Analysis: 68% of patients with bills of $500 or less didn't pay full statement in 2016

An increasing number of patients fail to pay their full hospital bills, according to a TransUnion Healthcare analysis.

TransUnion said the analysis includes data from hundreds of thousands of patient files from several hospitals nationwide.

The analysis found a vast majority (approximately 68 percent) of patients with bills of $500 or less did not pay the full statement balance during 2016. That's up from 53 percent in 2015 and 49 percent the year prior.

Additionally, 99 percent of patients with bills of $3,000 or more did not pay the full statement balance during 2016, and 85 percent of patients with bills of $500 to $1,000 did not pay the full statement balance during that time period, according to the analysis.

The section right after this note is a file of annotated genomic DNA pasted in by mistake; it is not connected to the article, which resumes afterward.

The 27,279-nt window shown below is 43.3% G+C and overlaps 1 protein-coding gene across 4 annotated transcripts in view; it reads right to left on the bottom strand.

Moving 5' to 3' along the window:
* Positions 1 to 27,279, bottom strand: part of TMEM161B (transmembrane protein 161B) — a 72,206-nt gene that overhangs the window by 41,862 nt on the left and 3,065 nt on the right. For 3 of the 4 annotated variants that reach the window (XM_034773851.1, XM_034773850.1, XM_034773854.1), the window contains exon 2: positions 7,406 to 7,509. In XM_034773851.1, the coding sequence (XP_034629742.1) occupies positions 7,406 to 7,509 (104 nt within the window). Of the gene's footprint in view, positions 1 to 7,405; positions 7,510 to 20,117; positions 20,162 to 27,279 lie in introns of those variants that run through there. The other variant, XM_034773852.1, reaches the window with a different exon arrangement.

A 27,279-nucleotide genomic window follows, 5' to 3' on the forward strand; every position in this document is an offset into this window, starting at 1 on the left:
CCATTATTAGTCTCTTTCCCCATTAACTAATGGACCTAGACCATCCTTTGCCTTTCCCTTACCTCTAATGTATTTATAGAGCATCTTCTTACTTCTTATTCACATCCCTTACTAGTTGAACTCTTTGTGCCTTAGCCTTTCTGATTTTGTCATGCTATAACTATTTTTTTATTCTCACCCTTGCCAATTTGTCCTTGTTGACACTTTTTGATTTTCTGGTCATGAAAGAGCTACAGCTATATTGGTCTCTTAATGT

On the other hand, the number of patients who paid their hospital bills in part decreased from about 90 percent in 2015 to 77 percent in 2016, TransUnion said.

"There are many reasons why more patients are struggling to make their healthcare payments in full, the most prominent of which are higher deductibles and the increase in patient responsibility from 10 percent to 30 percent over the last few years," said Jonathan Wiik, author of Healthcare Revolution: The Patient is the New Payer, and also principal for healthcare revenue cycle management at TransUnion, in a news release. "This shift in healthcare payments has been taking place for well over a decade, but we are seeing more pronounced changes in how hospital bills are paid during just the last few years."

The analysis projects the percentage of patients failing to pay their bills in full will rise to 95 percent by 2020.

 

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